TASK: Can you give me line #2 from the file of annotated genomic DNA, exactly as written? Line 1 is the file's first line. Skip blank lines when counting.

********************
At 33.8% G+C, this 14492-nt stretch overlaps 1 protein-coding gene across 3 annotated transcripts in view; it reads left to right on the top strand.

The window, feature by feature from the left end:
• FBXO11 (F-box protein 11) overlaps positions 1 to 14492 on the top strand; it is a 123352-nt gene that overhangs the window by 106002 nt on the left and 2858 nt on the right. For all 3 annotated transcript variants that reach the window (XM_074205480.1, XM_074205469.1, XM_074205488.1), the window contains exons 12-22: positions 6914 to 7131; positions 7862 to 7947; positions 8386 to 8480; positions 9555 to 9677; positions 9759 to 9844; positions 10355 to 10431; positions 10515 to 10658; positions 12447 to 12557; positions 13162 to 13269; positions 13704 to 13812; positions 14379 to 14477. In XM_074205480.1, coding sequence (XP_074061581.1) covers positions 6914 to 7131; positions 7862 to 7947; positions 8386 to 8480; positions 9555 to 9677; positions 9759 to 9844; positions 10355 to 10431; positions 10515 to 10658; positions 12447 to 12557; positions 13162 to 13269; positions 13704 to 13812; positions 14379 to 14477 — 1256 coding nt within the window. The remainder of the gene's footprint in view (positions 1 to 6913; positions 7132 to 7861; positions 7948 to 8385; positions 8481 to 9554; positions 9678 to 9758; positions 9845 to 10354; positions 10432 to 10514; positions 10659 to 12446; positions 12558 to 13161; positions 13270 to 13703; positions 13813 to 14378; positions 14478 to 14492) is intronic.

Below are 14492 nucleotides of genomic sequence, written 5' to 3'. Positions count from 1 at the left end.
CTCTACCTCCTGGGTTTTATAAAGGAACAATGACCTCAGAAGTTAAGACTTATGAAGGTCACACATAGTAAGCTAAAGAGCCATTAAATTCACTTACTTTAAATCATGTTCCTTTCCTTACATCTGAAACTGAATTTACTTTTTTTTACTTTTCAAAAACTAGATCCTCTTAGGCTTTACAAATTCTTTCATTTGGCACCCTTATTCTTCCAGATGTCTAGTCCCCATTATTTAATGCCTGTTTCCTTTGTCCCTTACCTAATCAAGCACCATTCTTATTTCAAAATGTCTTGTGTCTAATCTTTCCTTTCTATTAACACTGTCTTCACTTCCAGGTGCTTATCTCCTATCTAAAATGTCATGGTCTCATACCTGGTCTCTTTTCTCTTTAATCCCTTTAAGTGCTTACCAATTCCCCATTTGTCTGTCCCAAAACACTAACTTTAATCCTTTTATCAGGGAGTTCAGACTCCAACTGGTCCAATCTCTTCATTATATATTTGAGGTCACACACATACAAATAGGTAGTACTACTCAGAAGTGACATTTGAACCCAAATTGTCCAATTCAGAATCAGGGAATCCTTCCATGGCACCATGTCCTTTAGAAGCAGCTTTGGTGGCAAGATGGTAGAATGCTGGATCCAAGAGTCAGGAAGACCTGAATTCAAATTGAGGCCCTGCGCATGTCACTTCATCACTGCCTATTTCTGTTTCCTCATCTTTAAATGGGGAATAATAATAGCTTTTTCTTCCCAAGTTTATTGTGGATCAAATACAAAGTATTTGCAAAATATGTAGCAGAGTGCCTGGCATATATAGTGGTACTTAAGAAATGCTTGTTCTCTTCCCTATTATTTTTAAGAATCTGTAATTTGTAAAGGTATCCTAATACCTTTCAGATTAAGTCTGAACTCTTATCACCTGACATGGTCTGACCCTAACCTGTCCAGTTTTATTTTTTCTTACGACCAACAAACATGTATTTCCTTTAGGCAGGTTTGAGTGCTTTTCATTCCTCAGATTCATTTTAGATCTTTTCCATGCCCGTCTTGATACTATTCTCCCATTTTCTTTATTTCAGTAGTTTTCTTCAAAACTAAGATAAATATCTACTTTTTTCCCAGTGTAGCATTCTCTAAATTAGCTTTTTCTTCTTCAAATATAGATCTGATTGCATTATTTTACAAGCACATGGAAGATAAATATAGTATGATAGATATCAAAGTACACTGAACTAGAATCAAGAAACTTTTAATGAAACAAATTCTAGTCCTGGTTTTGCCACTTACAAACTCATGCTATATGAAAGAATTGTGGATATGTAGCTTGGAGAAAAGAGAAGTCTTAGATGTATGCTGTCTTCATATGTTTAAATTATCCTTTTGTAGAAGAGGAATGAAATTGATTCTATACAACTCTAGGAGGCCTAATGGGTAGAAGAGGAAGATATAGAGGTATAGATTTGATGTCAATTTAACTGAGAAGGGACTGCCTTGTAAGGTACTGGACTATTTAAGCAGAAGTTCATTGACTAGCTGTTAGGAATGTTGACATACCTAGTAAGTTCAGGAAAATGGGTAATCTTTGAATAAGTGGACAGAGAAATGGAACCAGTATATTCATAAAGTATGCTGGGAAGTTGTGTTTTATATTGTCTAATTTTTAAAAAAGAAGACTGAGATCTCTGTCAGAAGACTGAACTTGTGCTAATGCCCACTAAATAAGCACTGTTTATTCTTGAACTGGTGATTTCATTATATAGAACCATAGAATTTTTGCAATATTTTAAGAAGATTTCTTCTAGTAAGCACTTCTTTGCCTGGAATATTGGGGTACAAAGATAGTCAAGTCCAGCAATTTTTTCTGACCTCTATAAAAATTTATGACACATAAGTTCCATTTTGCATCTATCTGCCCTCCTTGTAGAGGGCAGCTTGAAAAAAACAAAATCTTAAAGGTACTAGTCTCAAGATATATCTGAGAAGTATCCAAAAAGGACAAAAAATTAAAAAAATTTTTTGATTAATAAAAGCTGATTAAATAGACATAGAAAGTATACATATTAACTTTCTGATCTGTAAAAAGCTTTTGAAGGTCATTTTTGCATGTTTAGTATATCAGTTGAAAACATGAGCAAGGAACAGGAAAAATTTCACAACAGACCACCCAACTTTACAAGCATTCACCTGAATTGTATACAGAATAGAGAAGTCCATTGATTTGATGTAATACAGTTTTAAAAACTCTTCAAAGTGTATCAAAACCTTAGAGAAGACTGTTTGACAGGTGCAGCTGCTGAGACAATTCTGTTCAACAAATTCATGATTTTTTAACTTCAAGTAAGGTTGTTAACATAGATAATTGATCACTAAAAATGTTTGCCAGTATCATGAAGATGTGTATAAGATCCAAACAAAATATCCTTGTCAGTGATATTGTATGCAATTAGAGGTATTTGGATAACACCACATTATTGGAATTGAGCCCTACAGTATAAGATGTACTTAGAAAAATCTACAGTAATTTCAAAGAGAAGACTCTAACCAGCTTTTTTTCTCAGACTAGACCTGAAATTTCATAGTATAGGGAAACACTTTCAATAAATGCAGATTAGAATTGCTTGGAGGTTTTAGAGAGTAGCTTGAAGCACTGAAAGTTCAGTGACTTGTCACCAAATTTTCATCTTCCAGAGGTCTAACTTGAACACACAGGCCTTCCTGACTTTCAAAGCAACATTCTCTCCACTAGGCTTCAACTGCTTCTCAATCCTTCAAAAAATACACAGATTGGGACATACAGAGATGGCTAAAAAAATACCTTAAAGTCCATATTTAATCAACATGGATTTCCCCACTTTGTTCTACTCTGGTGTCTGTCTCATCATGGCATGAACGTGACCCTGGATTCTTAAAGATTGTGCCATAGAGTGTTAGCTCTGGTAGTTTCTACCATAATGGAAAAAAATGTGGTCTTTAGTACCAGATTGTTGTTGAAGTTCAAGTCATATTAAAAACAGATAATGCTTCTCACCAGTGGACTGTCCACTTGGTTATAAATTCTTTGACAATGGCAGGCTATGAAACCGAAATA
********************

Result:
The window, feature by feature from the left end: